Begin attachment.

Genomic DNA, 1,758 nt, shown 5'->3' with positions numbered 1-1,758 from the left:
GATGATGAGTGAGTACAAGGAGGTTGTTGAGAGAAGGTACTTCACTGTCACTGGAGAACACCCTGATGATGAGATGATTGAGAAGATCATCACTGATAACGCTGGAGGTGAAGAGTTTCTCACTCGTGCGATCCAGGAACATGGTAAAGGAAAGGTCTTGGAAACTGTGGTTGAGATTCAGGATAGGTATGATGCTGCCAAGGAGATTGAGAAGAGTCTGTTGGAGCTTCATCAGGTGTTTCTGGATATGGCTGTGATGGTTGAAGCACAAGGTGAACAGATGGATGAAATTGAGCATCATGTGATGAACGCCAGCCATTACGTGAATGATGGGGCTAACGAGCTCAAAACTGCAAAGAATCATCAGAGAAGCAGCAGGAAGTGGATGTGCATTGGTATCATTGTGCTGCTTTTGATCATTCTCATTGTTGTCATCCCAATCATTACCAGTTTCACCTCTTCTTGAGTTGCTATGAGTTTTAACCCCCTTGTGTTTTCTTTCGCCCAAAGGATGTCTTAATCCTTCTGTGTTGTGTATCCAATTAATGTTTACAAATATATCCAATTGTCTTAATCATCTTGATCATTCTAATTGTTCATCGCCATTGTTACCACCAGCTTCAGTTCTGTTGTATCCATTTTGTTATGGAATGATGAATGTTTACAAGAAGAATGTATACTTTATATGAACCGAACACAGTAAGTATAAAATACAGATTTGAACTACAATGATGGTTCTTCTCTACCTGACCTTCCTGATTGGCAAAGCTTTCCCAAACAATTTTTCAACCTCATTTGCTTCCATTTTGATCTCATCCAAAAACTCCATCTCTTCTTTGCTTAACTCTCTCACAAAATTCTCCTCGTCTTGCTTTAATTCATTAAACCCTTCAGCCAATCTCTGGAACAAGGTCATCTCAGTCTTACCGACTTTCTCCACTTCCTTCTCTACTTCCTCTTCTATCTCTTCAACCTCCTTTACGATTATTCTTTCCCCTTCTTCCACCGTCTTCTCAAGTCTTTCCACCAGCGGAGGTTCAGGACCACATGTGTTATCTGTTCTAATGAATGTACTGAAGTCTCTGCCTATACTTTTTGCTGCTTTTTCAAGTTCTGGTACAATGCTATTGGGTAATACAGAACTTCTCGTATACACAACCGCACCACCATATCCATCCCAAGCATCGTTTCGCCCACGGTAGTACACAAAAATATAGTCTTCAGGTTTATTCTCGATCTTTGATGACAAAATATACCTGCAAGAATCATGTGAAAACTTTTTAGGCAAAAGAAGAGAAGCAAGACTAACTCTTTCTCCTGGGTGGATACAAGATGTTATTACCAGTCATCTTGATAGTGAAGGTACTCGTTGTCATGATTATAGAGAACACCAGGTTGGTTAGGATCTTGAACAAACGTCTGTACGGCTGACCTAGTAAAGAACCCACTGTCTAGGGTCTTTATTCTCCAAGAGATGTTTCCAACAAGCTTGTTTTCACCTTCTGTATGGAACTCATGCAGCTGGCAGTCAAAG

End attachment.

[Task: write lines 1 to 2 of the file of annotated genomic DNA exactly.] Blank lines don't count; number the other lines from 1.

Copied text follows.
Genomic DNA, 1,758 nt, shown 5'->3' with positions numbered 1-1,758 from the left:
GATGATGAGTGAGTACAAGGAGGTTGTTGAGAGAAGGTACTTCACTGTCACTGGAGAACACCCTGATGATGAGATGATTGAGAAGATCATCACTGATAACGCTGGAGGTGAAGAGTTTCTCACTCGTGCGATCCAGGAACATGGTAAAGGAAAGGTCTTGGAAACTGTGGTTGAGATTCAGGATAGGTATGATGCTGCCAAGGAGATTGAGAAGAGTCTGTTGGAGCTTCATCAGGTGTTTCTGGATATGGCTGTGATGGTTGAAGCACAAGGTGAACAGATGGATGAAATTGAGCATCATGTGATGAACGCCAGCCATTACGTGAATGATGGGGCTAACGAGCTCAAAACTGCAAAGAATCATCAGAGAAGCAGCAGGAAGTGGATGTGCATTGGTATCATTGTGCTGCTTTTGATCATTCTCATTGTTGTCATCCCAATCATTACCAGTTTCACCTCTTCTTGAGTTGCTATGAGTTTTAACCCCCTTGTGTTTTCTTTCGCCCAAAGGATGTCTTAATCCTTCTGTGTTGTGTATCCAATTAATGTTTACAAATATATCCAATTGTCTTAATCATCTTGATCATTCTAATTGTTCATCGCCATTGTTACCACCAGCTTCAGTTCTGTTGTATCCATTTTGTTATGGAATGATGAATGTTTACAAGAAGAATGTATACTTTATATGAACCGAACACAGTAAGTATAAAATACAGATTTGAACTACAATGATGGTTCTTCTCTACCTGACCTTCCTGATTGGCAAAGCTTTCCCAAACAATTTTTCAACCTCATTTGCTTCCATTTTGATCTCATCCAAAAACTCCATCTCTTCTTTGCTTAACTCTCTCACAAAATTCTCCTCGTCTTGCTTTAATTCATTAAACCCTTCAGCCAATCTCTGGAACAAGGTCATCTCAGTCTTACCGACTTTCTCCACTTCCTTCTCTACTTCCTCTTCTATCTCTTCAACCTCCTTTACGATTATTCTTTCCCCTTCTTCCACCGTCTTCTCAAGTCTTTCCACCAGCGGAGGTTCAGGACCACATGTGTTATCTGTTCTAATGAATGTACTGAAGTCTCTGCCTATACTTTTTGCTGCTTTTTCAAGTTCTGGTACAATGCTATTGGGTAATACAGAACTTCTCGTATACACAACCGCACCACCATATCCATCCCAAGCATCGTTTCGCCCACGGTAGTACACAAAAATATAGTCTTCAGGTTTATTCTCGATCTTTGATGACAAAATATACCTGCAAGAATCATGTGAAAACTTTTTAGGCAAAAGAAGAGAAGCAAGACTAACTCTTTCTCCTGGGTGGATACAAGATGTTATTACCAGTCATCTTGATAGTGAAGGTACTCGTTGTCATGATTATAGAGAACACCAGGTTGGTTAGGATCTTGAACAAACGTCTGTACGGCTGACCTAGTAAAGAACCCACTGTCTAGGGTCTTTATTCTCCAAGAGATGTTTCCAACAAGCTTGTTTTCACCTTCTGTATGGAACTCATGCAGCTGGCAGTCAAAG